“You don’t know what’s in store.” In 2011, the lead line from House of Balloons introduced us to The Weeknd. Fast forward ten years and it’s no question that The Weeknd has had a huge effect on the music industry. The 80s influenced single, ‘Blinding Lights’, is a masterpiece that cements his place in commercial music today. A critically acclaimed album, critics like NME’s Luke Morgan Britton and Variety’s Jem Aswad agreed that After Hours was his strongest work yet.
However, we can’t forget that The Weeknd’s first venture was just as innovative. 10 years ago, an anonymous Abel Makkonen Tesfaye released his first mixtape, House of Balloons, online. 2011 was a time ripe at the beginning of the blog era. We had just started downloading Instagram and a red headed Rihanna was on every teenage boy’s T-shirt. Without streaming, people relied on music blogs to discover new music. Prior to House of Balloons’ release, in 2010, Drake posted a link to two of The Weeknd’s tracks on his own blog, OVO (October’s Very Own). The buzz only grew from there. Fans of The Weeknd’s style had already started to emerge when House of Balloons eventually dropped, available for free to download later. It changed the nature of R&B music as we knew it.
We got a sense of what House of Balloons was supposed to sound like from the artwork. It had black and white visuals and dingy tiles in a grungy bathroom. Strategically placed balloons surrounded a woman, just enough to show her collarbones and breasts. This wasn’t supposed to be a pretty sounding mixtape, like the clean, smooth R&B we were used to.
Take ‘High For This’, the opener. The line “you wanna be high for this” was either drug, sex or music related. R&B has always been sensual, but the open allusion to MDMA culture was a fresh take on the genre. A ringing sound crescendos, becoming muffled as it leads into the vocals, setting a ghostly, sinister tone. “You don’t know / what’s in store”. The beat then drops, quivering synths and drums lead into the chorus. The actual instrumental isn’t actually in an R&B style; it is loosely drum and bass in tone.
Tesfaye has said in the past that the only part of his music resembling R&B were his vocals.
“The only thing R&B about my shit is the style of singing. My inspiration is … Michael Jackson, and Prince, for the vocals anyway. My production… is not inspired by R&B at all.”
Still, Tesfaye’s vocals are so strong that their blend with the production created a different style of R&B altogether. It’s hard not to hear Michael Jackson’s influence in his voice. As the beat drops, his falsettos and belts mark the track with soulful tinges. Of course, Jackson was a pop artist, but Tesfaye uses impressive riffs and runs that personify R&B. On the best track, ‘Wicked Games’, we hear cheating, depression and fame. The defeatism is endless. “Just tell me you love me / even though you don’t love me.” Textbook R&B makes you feel, and Tesfaye’s wavering vocals certainly made listeners feel compassion and sadness. It was still refreshing, as he showed us the reality of stardom. “Bring your body baby / I can bring you fame.” This was an ugly side to R&B, never seen before.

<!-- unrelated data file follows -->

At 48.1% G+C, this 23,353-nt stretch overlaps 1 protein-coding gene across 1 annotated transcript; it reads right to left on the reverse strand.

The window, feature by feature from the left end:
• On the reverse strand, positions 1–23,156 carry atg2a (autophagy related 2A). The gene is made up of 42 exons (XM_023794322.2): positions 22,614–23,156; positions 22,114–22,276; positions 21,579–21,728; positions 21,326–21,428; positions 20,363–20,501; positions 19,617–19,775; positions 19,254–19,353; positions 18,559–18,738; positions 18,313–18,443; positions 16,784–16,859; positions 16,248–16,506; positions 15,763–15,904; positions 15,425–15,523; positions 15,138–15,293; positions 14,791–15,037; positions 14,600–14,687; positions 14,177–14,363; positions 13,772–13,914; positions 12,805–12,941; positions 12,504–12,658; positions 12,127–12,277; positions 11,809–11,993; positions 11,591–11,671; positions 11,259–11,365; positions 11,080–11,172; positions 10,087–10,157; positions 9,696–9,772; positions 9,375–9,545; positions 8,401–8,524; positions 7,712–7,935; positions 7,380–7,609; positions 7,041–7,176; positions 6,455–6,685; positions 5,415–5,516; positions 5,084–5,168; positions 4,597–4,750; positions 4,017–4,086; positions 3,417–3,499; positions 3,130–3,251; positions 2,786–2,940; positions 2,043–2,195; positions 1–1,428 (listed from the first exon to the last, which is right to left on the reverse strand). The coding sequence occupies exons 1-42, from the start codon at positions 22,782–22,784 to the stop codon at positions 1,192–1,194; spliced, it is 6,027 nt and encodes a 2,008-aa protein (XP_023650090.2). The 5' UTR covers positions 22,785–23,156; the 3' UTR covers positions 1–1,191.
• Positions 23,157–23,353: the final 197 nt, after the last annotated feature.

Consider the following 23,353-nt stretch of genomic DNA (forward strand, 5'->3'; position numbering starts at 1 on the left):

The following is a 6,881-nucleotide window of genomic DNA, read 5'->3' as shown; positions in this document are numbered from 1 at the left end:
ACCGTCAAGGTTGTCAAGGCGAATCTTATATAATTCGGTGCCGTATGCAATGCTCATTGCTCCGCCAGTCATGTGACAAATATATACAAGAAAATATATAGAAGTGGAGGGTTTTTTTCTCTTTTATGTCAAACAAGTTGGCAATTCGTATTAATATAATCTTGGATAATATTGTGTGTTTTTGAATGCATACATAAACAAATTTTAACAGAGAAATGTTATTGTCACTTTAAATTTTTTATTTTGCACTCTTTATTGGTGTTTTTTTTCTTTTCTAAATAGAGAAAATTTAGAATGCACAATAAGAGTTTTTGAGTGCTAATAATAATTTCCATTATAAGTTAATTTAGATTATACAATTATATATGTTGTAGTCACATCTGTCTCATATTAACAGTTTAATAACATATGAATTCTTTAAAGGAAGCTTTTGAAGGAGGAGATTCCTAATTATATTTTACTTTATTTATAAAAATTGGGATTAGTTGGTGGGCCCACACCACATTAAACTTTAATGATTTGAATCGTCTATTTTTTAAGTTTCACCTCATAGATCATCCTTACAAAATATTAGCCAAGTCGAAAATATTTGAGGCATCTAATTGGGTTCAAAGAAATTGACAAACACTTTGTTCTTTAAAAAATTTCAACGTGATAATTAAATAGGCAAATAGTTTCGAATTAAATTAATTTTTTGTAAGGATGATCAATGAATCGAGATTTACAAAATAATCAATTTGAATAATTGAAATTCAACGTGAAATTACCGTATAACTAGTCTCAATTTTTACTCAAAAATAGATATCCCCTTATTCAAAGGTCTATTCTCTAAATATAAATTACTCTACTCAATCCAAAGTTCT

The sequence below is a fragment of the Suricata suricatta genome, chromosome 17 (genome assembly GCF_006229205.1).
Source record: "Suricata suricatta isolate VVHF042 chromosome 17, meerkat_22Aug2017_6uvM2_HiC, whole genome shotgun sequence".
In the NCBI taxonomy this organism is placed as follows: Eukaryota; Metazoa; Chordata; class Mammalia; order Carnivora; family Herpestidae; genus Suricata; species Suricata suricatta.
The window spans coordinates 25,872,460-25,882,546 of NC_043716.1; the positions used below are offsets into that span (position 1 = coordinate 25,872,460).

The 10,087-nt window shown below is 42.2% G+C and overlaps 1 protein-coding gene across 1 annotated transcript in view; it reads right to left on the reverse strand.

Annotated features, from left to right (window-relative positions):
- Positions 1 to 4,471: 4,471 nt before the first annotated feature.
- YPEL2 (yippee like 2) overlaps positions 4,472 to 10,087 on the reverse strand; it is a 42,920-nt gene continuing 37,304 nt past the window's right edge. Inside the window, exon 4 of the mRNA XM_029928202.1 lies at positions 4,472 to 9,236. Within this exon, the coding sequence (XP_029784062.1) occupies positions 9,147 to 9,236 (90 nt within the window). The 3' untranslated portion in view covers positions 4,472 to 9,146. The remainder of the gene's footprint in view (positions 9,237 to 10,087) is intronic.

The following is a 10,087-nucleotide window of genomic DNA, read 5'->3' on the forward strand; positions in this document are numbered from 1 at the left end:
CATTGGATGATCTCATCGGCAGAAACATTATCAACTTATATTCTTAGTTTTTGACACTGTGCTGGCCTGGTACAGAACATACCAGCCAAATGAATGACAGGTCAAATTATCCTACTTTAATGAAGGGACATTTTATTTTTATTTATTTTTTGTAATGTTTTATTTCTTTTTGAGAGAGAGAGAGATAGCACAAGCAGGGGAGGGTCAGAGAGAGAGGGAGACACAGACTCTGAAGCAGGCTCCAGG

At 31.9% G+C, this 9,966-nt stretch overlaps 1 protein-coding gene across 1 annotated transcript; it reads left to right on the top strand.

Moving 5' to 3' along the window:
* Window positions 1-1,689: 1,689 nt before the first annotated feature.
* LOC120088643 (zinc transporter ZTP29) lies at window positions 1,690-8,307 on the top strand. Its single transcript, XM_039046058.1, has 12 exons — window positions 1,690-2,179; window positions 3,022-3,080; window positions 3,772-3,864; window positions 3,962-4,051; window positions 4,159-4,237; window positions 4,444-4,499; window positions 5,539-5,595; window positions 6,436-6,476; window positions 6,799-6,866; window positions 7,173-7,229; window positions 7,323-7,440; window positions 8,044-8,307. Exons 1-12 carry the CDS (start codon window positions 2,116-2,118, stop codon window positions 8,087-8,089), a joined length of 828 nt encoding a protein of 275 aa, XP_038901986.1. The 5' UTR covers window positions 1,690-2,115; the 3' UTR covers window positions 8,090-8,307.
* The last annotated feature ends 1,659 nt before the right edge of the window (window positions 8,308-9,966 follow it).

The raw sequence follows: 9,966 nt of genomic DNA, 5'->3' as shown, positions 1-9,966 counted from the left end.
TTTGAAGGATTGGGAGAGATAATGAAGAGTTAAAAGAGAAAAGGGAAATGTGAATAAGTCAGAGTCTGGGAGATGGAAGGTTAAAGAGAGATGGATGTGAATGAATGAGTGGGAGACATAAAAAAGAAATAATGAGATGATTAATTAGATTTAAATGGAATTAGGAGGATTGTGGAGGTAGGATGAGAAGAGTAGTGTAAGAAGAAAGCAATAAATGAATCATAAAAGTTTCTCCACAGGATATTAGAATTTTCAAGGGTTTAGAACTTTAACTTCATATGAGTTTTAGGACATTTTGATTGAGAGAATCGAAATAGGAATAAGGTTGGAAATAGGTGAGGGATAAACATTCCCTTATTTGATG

This changed the genre forever, giving way to the ‘Alternative R&B’ controversy. Artists such as FKA Twigs have made their distaste for ‘Alternative R&B’ plain, noting that if they weren’t black or mixed race, their music wouldn’t be labelled as such. Frank Ocean prefers to be known as a singer/songwriter instead, pointing out that black musicians are called R&B artists just for creating music somewhat similar to the genre. We see this today with The Weeknd. After recently being snubbed by The Grammys, speculation occurred that his lack of nomination was due to confusion where to categorise his music – pop or R&B?
Similarly, some questioned if House of Balloons was truly an R&B project. Was the label attached as Tesfaye was young, black and male? House of Balloons wasn’t like anything we had heard – but people forget that music is designed to evolve. Contemporary rhythm and blues sounds different compared to 1970s disco influenced R&B. House of Balloons had tropes like sex and relationships, rich vocals and compact beats, defining it as R&B. ‘What You Need’ is a good example of this.
The original track used a sample from Aaliyah’s ‘Rock The Boat’. When later making it available for streaming, they couldn’t clear the sample, so it wasn’t used on The Trilogy. It’s evident from the sample that ‘What You Need’ is an R&B track. Aaliyah’s vocals repeat “Baby now hold me close”, setting a sexier mood, in typical R&B fashion. Smooth and sultry in style, snapping beats continue under provocative, confident lyrics. “He’s what you want / I’m what you need, what you need, what you need.” House of Balloons experimented with R&B, but ‘What You Need’ showed that it wasn’t a total diversion from the genre.
The Weeknd has revolutionised music; it’s been a privilege to watch his content evolve. After Hours was commercial music that still sounded fresh. Looking back at 2011, this isn’t a new phenomenon, he has always made trailblazing content. After listening to the original House of Balloons, it’s clear that The Weeknd changed the essence of R&B forever. Ten years on, I’m confident that it will continue to last the test of time.
Words by Rosh Ilyas
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